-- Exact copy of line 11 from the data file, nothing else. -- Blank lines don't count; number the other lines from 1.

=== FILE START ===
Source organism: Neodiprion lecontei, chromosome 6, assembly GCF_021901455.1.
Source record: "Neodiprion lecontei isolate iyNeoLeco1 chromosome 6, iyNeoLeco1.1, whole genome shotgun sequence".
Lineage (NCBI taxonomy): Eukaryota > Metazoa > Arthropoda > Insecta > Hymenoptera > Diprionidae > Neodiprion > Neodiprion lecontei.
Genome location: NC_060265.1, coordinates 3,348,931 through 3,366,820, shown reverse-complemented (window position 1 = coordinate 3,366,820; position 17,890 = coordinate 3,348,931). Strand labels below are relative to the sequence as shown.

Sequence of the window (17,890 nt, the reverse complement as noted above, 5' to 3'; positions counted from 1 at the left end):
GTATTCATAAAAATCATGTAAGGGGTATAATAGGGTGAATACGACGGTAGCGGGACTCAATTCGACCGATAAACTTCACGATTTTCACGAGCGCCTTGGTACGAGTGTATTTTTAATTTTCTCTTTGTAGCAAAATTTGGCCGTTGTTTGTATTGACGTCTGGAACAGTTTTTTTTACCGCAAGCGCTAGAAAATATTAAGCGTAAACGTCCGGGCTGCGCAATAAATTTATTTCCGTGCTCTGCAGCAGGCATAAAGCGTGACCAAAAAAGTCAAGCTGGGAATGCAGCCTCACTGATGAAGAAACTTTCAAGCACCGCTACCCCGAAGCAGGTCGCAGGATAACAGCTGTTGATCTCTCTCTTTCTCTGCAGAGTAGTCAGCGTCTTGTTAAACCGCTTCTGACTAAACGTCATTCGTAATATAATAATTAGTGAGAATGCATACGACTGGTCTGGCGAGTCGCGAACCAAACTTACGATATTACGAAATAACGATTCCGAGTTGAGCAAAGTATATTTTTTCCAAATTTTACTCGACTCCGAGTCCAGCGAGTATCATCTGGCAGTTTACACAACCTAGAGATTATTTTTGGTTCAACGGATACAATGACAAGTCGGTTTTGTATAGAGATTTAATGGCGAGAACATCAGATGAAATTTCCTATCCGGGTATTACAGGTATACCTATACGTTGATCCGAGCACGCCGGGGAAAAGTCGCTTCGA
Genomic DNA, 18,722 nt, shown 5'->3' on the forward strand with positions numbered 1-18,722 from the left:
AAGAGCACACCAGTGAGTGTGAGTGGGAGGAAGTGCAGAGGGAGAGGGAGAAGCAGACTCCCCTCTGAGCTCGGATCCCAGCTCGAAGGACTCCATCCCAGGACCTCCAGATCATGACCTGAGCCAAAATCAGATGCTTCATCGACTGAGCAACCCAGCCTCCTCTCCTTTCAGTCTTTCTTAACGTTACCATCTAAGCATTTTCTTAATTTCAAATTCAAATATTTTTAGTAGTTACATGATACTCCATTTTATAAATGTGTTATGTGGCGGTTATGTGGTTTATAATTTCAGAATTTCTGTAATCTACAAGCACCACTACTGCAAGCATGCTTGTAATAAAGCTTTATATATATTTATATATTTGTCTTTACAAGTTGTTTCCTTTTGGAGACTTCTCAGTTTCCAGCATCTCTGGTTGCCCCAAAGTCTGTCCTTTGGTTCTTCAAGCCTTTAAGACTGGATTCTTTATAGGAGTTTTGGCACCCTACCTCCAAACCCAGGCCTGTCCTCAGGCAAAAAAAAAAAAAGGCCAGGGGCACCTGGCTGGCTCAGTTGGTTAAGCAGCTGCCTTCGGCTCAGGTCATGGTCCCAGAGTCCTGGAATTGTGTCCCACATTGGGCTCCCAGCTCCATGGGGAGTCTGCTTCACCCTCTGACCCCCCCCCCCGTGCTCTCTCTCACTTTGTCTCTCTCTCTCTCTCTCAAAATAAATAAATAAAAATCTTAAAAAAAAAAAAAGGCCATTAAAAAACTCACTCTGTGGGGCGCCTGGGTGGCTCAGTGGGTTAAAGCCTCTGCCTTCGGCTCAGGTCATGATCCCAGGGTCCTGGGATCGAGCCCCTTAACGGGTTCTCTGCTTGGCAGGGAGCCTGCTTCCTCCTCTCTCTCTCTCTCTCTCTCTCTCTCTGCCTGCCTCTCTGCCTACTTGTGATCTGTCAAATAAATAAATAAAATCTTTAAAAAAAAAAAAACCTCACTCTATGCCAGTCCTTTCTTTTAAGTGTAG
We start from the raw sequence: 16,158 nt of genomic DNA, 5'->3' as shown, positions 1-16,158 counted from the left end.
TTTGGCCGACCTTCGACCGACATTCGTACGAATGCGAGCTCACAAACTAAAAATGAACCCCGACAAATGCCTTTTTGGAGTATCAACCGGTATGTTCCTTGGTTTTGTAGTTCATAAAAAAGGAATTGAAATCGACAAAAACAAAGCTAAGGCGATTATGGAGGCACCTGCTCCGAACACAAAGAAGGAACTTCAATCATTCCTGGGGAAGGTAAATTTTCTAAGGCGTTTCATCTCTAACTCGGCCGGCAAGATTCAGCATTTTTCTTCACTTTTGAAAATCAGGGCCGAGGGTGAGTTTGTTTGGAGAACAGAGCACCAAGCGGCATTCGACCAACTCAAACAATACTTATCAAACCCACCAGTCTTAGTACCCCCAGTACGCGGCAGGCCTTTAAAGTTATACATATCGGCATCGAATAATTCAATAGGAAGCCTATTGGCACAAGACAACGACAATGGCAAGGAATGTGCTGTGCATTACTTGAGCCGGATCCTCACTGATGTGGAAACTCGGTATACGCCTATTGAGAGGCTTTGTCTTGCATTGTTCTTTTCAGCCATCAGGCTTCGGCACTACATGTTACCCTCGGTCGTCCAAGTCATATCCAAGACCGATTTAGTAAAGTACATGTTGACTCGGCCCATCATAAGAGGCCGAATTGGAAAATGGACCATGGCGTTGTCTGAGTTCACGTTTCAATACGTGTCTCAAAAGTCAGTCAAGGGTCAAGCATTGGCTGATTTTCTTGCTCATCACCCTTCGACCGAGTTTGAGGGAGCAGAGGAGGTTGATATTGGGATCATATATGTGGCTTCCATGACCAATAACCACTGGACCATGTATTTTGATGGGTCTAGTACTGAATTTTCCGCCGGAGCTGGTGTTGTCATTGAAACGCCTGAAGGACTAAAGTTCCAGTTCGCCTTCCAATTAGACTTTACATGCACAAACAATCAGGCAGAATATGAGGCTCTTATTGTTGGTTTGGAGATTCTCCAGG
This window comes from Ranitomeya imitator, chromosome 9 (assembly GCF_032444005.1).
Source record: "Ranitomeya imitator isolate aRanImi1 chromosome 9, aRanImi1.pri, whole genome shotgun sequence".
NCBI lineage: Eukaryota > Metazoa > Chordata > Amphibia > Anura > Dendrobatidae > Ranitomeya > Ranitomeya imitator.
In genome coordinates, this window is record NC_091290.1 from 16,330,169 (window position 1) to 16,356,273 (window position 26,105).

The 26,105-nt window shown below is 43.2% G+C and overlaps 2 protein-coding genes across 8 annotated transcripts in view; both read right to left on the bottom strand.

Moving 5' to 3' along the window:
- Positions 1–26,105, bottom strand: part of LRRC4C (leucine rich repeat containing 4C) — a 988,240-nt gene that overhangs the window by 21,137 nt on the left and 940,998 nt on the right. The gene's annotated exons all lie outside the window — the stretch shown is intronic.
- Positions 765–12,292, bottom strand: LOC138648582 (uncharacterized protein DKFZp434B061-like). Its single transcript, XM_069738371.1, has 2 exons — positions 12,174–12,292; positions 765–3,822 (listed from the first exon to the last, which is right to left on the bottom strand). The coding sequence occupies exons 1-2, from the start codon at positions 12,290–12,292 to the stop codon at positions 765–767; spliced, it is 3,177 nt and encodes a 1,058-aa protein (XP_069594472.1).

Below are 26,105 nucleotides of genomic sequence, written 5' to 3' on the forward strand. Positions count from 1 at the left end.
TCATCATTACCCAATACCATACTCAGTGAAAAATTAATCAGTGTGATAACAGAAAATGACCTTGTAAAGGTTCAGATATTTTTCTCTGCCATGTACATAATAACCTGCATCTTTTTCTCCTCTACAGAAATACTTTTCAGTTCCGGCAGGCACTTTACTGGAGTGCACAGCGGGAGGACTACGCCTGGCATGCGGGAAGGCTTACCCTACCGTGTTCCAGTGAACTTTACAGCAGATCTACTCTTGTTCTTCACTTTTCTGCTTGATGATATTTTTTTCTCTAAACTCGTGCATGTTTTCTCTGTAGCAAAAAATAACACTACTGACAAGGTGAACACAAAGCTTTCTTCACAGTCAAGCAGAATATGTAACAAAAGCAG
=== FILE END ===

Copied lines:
This window comes from Ranitomeya imitator, chromosome 9 (assembly GCF_032444005.1).